RAID stripe Size

A RAID controller can have a stripe size for an array using striping (e.g. RAID-5 or RAID-10). If the array has (for exmaple) a 128k stripe, each disk has 128k of contiguous data, and then the next set of data is on the next disk. Normally you can expect to get approximately one stripe per revolution of the disk, so the stripe size may affect performance on certain workloads.

Partition Alignment

A disk partition may or may not align exactly with a RAID stripe, and can cause performance degradation due to split reads if it is not aligned. Some systems (e.g. Windows 2008 server) will automatically configure partitions to align with disk volume stripe sizes. Some (e.g. Windows 2003 server) will not, and you have to use a partition utility that does support stripe alignment to ensure they do.

File System Block Size

The file system will allocate blocks of storage in chunks of a certain size. Generally this is configurable - for example NTFS will support allocation units from (IIRC) 4K to 64K. Misalignment of partitions and file system blocks to RAID stripes can cause a single filesystem block read to generate multiple disk accesses where only one would be necessary if the file system blocks aligned correctly with the RAID stripes.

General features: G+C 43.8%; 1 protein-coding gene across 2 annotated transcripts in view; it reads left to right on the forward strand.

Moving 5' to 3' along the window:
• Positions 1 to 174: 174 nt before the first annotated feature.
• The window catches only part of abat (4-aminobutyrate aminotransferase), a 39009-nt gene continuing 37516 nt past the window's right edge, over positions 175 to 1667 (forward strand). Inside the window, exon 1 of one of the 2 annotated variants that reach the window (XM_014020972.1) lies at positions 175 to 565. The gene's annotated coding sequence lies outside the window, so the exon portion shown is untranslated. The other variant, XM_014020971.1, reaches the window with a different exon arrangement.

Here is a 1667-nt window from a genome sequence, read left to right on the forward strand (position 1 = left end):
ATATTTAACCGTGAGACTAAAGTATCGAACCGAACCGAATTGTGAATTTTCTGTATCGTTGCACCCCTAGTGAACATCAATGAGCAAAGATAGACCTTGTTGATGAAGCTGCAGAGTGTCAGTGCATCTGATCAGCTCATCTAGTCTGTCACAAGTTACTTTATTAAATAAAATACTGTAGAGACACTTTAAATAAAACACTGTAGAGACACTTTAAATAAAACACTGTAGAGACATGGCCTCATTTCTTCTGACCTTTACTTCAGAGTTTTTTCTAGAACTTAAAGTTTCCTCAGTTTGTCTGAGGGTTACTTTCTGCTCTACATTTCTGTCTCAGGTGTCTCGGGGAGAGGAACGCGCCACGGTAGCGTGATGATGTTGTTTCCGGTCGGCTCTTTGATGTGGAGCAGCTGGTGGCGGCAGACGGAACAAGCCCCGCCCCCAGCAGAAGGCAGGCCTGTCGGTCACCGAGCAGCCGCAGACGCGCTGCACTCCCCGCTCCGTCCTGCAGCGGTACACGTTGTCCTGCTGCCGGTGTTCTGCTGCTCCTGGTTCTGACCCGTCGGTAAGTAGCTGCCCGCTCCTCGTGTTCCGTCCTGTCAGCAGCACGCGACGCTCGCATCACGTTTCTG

Database Block Size

The database will allocate space in a table or index in some given block size. In the case of Postgres this is 8K, and 8K is the default on many systems. On some systems such as Oracle, this is configurable, and on PostgreSQL it is a build-time option. On most systems space allocation to tables is normally done in larger chunks, with blocks allocated within those chunks.

Misalignment of filesystem and data allocation blocks can generate multiple I/Os for a single block write, which can drive a performance penalty.

I/O Chunking

Normally a DBMS will actually do its I/O in chunks of more than one block. For example, on SQL Server, all I/O is done in chunks of 8 blocks, 64k in total). On Oracle this is configurable. Casual inspection of the PostgreSQL docs doesn't reveal a specific description of whether PostgreSQL does this, so I'm not sure how it works on this platform.